Can You Turn a Narcissist Into a Kind, Caring Altruist?

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Research on narcissism has traditionally focused on the antisocial features of personality (e.g., lack of empathy, manipulativeness, competitiveness, etc.).  A new study published in Personality and Social Psychology Bulletinexplores prosocial behavior by asking the question, “Can a narcissisticindividual also be a benevolent donor and help people in need?” The answer, it seems, is a qualified “yes.” It really just depends on the perspective of the narcissist.

Here is How it Works

One of the underlying cognitive themes woven into the narcissistic personality is egocentrism – being at the center of everything, especially those things that are impressive to others. Narcissists often position themselves as the dominant force behind winning outcomes in real-life and fantasy.  The researchers were able to tap into this psychological tendency.

in a way that triggers narcissistic donations. Across four studies totalling more than 1,000 participants, the research team studied charity appeals presented in one of two ways, “imagine-recipient” or “imagine-self.”

Would you give money to a charity for refugee children?

For example, one of the studies asked participants to write a story about a refugee child who was a victim of war in his country. Half were instructed to place themselves in the child’s situation (“I am…”), and the other half (imagine-recipient group) were asked to imagine the child’s situation (“He is…”). Following the story-writing activity, all participants viewed a Facebook posting from a charity organization requesting financial support for refugee children. Finally, participants rated their donation intentions using a 4-point scale.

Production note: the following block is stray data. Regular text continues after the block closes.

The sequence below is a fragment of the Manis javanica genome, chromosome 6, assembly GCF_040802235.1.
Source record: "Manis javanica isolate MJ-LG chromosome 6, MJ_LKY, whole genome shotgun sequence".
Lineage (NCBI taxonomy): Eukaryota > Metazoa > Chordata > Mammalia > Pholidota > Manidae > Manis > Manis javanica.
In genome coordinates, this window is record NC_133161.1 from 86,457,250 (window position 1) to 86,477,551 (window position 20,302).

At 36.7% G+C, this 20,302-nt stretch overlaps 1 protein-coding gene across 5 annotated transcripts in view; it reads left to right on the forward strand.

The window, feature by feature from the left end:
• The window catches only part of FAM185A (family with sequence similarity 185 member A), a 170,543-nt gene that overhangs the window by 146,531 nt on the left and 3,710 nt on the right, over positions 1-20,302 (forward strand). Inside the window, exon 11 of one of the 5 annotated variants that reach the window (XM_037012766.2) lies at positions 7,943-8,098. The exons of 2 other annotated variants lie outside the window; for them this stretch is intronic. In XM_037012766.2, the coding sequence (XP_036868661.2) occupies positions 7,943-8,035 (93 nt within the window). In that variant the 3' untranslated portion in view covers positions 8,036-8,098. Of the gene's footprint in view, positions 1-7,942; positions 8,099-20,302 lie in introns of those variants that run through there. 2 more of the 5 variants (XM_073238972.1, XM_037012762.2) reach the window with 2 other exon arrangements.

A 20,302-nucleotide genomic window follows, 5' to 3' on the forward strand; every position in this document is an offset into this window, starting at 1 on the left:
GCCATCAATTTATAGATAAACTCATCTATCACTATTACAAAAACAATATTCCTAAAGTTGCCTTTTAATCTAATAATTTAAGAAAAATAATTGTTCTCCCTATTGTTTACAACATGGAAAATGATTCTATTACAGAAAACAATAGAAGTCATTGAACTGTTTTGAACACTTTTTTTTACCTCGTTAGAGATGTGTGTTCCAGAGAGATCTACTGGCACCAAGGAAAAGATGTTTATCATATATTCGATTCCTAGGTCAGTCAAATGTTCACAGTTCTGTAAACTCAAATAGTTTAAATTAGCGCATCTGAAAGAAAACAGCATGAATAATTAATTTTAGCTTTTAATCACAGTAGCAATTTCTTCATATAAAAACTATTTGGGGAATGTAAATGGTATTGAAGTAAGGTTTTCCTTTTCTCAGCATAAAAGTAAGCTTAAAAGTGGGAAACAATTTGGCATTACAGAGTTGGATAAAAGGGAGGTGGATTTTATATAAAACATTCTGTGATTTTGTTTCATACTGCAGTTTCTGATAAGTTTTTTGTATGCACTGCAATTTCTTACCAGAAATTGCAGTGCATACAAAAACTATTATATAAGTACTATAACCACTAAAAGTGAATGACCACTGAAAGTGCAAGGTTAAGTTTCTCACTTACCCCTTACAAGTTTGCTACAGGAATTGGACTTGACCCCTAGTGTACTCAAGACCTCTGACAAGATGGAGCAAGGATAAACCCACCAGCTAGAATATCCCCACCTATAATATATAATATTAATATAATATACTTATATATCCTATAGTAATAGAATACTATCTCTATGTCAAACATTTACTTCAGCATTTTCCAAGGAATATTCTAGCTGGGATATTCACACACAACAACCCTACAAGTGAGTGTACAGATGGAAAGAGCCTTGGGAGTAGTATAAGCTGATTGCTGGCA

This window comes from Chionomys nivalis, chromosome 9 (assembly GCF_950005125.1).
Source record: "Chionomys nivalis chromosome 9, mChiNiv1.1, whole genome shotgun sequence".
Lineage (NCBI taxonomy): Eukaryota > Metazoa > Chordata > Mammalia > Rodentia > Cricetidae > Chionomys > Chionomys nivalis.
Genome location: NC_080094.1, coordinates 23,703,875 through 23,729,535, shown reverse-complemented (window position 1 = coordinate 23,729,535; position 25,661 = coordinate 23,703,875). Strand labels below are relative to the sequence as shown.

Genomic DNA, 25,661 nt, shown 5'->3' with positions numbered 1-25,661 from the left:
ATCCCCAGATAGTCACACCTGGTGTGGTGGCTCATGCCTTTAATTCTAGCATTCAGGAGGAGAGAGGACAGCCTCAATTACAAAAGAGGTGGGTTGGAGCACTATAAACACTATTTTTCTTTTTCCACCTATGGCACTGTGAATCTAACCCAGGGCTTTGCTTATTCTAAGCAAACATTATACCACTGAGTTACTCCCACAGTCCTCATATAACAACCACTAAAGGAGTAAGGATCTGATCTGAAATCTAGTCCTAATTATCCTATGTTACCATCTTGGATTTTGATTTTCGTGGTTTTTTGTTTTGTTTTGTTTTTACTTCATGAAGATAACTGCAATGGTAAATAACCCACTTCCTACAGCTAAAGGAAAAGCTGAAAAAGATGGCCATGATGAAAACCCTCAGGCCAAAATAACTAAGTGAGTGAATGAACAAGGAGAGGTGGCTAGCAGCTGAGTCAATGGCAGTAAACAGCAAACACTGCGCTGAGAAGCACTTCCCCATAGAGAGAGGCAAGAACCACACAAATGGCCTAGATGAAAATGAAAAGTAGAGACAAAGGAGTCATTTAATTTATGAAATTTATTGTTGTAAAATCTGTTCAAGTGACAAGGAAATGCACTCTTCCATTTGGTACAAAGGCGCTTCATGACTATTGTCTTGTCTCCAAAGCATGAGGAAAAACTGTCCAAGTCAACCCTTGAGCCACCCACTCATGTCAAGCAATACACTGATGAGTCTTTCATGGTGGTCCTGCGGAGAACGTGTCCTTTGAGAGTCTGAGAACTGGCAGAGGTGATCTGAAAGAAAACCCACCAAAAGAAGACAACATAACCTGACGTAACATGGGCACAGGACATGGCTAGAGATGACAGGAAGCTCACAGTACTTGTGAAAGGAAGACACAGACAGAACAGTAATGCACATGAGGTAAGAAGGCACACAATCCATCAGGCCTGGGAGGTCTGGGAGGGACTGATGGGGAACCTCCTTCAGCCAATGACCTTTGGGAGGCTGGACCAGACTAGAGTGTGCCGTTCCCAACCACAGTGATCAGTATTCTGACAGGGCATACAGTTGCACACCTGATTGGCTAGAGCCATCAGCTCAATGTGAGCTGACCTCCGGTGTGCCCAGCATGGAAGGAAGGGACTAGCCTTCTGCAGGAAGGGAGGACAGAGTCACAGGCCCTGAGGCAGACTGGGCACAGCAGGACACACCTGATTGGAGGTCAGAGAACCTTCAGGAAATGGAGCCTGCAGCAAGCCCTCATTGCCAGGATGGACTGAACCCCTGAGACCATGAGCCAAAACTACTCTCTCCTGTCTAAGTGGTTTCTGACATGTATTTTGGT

The results indicate that donation intent was greater for the high narcissism individuals compared to low narcissism, but only when they were instructed to imagine themselves in the refugee scene. Donation intent was less likely for high narcissists when they focused their imaginative energy on the recipients of the charity instead of themselves. Low-narcissism donors responded equally well to imagining either themselves or the recipient.

The research shows that high narcissism donors are better at imagining charitable behavior when exposed to an imagine-self appeal compared to an imagine-recipient appeal. If narcissists simulate the situation as if the donor were the recipient this has an empathy eliciting effect and leads to greater charitable outcomes.

High narcissism individuals do not respond strongly to persuasiontechniques that ask them to “see through someone else’s eyes” due to the difficulty in imagining other’s emotions and needs. This was the case with the imagine-recipient condition that simply asked donors to picture the recipient and his or her situations.

Real World Implications

Narcissistic individuals have traditionally posed a challenge for charity campaigns because the core personality features are so often associated with self-centeredness and lower levels of empathy. This research offers a promising new imagery-based route to prosocial behavior. In the future, charities might be able to employ persuasion tools specifically targeting this donor population such as first-person stories and provocative pictures that better engage high-narcissism people.

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